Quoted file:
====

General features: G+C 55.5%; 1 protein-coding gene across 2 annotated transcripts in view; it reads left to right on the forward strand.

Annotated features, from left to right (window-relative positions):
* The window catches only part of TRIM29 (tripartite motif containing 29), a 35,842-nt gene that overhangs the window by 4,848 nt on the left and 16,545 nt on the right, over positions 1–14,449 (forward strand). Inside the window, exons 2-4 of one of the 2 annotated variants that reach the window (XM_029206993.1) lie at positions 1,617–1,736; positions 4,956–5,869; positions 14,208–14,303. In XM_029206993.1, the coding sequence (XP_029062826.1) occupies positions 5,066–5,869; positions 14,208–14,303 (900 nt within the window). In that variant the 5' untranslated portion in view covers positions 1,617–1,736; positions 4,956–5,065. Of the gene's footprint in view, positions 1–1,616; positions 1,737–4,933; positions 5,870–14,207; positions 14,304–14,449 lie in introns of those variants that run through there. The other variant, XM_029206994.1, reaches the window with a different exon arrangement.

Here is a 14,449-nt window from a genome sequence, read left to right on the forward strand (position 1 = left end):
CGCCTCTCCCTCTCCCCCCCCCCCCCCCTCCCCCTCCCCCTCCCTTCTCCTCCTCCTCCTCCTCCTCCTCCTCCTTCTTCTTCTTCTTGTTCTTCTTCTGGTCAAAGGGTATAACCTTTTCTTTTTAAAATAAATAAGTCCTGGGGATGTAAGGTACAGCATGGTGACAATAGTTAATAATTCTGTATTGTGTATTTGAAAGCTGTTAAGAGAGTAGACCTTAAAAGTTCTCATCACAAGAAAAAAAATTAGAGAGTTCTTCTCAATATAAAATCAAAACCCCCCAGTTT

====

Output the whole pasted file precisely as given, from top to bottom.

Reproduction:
General features: G+C 55.5%; 1 protein-coding gene across 2 annotated transcripts in view; it reads left to right on the forward strand.

Annotated features, from left to right (window-relative positions):
* The window catches only part of TRIM29 (tripartite motif containing 29), a 35,842-nt gene that overhangs the window by 4,848 nt on the left and 16,545 nt on the right, over positions 1–14,449 (forward strand). Inside the window, exons 2-4 of one of the 2 annotated variants that reach the window (XM_029206993.1) lie at positions 1,617–1,736; positions 4,956–5,869; positions 14,208–14,303. In XM_029206993.1, the coding sequence (XP_029062826.1) occupies positions 5,066–5,869; positions 14,208–14,303 (900 nt within the window). In that variant the 5' untranslated portion in view covers positions 1,617–1,736; positions 4,956–5,065. Of the gene's footprint in view, positions 1–1,616; positions 1,737–4,933; positions 5,870–14,207; positions 14,304–14,449 lie in introns of those variants that run through there. The other variant, XM_029206994.1, reaches the window with a different exon arrangement.

Here is a 14,449-nt window from a genome sequence, read left to right on the forward strand (position 1 = left end):
CGCCTCTCCCTCTCCCCCCCCCCCCCCCTCCCCCTCCCCCTCCCTTCTCCTCCTCCTCCTCCTCCTCCTCCTCCTTCTTCTTCTTCTTGTTCTTCTTCTGGTCAAAGGGTATAACCTTTTCTTTTTAAAATAAATAAGTCCTGGGGATGTAAGGTACAGCATGGTGACAATAGTTAATAATTCTGTATTGTGTATTTGAAAGCTGTTAAGAGAGTAGACCTTAAAAGTTCTCATCACAAGAAAAAAAATTAGAGAGTTCTTCTCAATATAAAATCAAAACCCCCCAGTTT